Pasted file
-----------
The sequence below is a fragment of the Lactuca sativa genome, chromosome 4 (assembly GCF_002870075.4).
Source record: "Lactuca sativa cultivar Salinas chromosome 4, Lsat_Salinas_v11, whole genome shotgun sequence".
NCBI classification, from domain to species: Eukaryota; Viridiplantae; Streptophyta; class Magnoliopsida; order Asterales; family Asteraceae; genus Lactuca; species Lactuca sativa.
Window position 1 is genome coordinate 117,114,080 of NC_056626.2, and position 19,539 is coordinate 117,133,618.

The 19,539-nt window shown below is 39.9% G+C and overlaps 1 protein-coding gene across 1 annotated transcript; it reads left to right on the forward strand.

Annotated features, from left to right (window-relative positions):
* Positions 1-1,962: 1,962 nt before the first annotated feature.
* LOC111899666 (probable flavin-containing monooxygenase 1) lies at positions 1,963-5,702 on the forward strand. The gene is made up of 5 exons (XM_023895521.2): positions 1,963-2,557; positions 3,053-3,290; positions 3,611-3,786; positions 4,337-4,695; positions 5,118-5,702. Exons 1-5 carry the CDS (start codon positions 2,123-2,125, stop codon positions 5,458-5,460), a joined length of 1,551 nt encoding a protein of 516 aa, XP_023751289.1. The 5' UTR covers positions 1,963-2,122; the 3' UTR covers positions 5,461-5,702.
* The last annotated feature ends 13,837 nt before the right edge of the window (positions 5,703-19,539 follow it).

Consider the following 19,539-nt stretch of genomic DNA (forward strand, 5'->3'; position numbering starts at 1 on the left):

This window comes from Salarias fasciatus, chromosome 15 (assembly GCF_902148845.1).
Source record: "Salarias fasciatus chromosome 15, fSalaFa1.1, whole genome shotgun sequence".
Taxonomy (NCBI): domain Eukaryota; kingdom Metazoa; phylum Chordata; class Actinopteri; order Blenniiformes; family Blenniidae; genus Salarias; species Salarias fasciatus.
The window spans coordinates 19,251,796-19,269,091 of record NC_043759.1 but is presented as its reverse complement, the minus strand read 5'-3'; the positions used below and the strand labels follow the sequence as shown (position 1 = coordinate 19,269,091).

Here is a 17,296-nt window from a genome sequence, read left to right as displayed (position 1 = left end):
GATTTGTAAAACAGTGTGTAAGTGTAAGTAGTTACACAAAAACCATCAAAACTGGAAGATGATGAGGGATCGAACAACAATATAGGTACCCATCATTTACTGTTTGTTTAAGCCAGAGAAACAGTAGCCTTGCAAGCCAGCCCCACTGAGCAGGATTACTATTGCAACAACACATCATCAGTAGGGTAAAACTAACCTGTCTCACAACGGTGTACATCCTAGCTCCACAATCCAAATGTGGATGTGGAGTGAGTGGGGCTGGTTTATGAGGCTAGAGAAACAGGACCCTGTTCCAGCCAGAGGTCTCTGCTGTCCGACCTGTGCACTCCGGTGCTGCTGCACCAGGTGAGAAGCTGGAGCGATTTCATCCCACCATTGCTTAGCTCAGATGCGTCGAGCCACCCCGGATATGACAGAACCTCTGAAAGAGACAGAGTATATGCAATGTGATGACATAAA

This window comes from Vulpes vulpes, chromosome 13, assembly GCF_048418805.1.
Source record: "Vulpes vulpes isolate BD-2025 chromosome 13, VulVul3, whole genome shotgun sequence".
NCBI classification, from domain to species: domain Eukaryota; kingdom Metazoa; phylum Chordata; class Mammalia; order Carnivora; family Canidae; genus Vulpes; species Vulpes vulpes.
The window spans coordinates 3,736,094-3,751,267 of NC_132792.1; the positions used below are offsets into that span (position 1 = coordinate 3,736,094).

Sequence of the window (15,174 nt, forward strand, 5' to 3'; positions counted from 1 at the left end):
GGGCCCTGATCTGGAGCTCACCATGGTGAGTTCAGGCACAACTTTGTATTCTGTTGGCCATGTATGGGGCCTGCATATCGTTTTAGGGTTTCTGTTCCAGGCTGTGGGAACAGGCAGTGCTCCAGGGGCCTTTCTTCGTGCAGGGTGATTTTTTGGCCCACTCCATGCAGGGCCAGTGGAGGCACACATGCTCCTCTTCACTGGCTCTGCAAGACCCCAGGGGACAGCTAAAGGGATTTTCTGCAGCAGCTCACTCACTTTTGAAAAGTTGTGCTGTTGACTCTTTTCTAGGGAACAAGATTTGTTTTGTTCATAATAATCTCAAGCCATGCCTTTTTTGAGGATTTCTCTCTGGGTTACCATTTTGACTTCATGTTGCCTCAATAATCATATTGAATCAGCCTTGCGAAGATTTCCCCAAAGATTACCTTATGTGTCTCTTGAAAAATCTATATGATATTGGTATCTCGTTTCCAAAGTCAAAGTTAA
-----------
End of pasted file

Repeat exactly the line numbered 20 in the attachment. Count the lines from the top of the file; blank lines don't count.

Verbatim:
The window spans coordinates 3,736,094-3,751,267 of NC_132792.1; the positions used below are offsets into that span (position 1 = coordinate 3,736,094).